Vernacular in Byzantium and the East

Should the Liturgy be in vernacular or hieratic language?  Should it be done in the tongue of the people or in an ancient language that gives it an air of mysticism and other-worldliness?

The trend in the Byzantine Catholic churches in the United States has been decidedly towards vernacular.  The Ruthenians have holdouts where Old Slavonic is still in use, but have largely embraced English.  The Ukrainians have left Old Slavonic by the wayside to distance themselves from the creeping spectre of Moscow and thus use Ukrainian, English, or (like my parish) a combination.  The Melkites will use anything from English to Classical (ie. Quranic) Arabic.  Unlike the West’s history of a common language, the Byzantine Christian lands had no such bond and it has resulted in the high number of languages in use today (even Spanish in Latin America, where both Orthodox and Byzantine Catholics have made some inroads among the disaffected populace).  The closest things to hieratic languages are Old Slavonic, Greek, Aramaic (in the few places it can be found), and Classical Arabic among the Catholic and Orthodox Antiochian Melkites.

Byzantine Georgians singing in haunting Aramaic chant

Among the the Christians of Africa and the Orient, the old languages have served as a way to preserve both faith and culture in the face of bondage and persecution.  Coptic is still universally  used, though often mixed with Arabic and English.  Classical Armenian remains as do the people who have continued to use it.  The Ethiopians still pray in the Semitic Ge’ez tongue, though it has little to do with the Amharic language in the modern nation.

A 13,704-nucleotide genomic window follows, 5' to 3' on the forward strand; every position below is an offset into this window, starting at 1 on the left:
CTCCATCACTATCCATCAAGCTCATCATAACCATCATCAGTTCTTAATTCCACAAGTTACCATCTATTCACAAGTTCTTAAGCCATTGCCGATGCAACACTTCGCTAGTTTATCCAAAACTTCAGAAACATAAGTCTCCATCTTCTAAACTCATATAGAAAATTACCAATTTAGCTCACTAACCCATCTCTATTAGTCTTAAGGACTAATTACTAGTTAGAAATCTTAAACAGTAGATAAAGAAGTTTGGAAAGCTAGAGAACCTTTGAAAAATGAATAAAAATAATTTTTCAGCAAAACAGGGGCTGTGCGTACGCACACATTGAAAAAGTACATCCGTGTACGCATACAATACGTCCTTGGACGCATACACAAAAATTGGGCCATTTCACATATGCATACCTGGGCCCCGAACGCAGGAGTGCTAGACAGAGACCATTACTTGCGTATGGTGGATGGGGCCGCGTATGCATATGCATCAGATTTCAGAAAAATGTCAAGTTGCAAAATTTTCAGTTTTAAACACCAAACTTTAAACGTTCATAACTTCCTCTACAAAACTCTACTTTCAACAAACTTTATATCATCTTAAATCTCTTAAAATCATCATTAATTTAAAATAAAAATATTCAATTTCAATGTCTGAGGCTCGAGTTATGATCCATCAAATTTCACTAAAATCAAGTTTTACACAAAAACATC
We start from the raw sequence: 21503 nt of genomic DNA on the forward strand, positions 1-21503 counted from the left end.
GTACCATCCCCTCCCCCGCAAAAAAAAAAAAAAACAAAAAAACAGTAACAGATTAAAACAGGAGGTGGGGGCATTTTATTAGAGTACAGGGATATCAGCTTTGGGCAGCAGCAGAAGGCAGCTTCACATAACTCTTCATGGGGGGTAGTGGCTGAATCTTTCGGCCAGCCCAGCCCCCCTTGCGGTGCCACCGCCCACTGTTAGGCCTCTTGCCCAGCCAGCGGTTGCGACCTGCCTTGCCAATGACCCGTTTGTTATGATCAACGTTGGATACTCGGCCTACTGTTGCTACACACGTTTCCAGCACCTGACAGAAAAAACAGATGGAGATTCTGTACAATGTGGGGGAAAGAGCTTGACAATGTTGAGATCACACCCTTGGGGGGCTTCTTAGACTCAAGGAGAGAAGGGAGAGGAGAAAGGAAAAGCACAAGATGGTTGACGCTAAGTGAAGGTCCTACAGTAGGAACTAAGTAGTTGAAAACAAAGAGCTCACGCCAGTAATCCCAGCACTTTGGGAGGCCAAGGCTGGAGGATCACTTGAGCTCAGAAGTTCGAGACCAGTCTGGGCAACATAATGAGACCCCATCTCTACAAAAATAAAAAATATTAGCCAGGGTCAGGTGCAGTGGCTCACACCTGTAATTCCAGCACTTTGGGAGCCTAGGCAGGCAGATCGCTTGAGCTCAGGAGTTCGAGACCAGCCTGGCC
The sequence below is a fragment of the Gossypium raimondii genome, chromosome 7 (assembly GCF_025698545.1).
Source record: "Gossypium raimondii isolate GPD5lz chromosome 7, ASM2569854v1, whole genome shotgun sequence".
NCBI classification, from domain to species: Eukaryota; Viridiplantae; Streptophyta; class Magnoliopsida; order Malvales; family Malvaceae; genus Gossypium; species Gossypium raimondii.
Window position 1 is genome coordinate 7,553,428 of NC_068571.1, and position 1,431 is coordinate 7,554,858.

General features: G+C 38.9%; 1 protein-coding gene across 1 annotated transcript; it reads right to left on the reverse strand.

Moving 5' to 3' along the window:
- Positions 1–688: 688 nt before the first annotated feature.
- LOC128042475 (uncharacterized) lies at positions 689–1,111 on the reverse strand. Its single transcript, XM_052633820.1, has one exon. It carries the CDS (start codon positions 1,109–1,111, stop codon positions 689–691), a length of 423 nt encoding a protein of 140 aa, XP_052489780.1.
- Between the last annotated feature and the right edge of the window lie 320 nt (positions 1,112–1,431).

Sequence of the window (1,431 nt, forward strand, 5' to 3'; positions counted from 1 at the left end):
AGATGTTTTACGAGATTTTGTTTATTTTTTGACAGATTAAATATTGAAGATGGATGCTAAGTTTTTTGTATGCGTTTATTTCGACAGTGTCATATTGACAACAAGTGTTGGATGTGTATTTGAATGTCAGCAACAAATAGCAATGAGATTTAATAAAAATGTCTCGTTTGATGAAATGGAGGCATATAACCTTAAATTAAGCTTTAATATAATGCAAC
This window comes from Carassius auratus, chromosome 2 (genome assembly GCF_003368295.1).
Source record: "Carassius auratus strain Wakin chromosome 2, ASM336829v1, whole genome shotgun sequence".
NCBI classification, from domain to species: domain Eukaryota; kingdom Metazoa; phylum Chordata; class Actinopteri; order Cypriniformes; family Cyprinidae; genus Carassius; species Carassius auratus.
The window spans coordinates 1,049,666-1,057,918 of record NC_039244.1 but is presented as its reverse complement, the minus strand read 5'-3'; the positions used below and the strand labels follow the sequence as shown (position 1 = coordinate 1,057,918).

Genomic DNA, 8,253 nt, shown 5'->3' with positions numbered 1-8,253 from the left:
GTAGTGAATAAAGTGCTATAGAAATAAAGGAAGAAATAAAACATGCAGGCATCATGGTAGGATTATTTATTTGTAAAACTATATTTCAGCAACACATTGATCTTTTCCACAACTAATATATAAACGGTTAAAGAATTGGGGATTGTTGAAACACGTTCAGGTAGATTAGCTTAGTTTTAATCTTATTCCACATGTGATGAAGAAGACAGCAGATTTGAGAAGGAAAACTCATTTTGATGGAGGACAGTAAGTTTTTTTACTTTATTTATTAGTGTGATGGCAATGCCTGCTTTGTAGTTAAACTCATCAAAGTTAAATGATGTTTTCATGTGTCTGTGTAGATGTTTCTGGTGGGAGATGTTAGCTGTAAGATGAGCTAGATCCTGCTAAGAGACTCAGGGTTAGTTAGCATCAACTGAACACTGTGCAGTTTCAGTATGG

The case of Syriac, though is a thorny one for the Indian churches.  The Malankara (Catholic and Orthodox) use it rarely in favor of the Malayalam tongue of Kerala.  The Malabar did the same, but have recently veered in the direction of Syriac restoration.  This is likely a part of a complicated effort to restore the Liturgy to the spirit of its Syriac roots which have been attacked by everyone from Portugeuse latinizers to 1960’s modernizers. While the Malankara churches hold to a fully traditional liturgy, the Malabar are in the middle of a search for their identity (there have been four versions of their Qurbana since 1962, ranging from a genuine restoration to a disastrous modernized 1968 missal).  Hopefully, they can sort it out as I find the Malabar Liturgy quite beautiful when done truer to its traditional form.

If you’re wondering what my point or argument is in this post, don’t worry because there isn’t one.  The Trad’s question about vernacular drove me to present you with an informative and educational post on how the “East” views the issue.  For my part, I tend to favor vernacular for readings and most hymns but hieratic languages for the most solemn parts (like the Anaphora).



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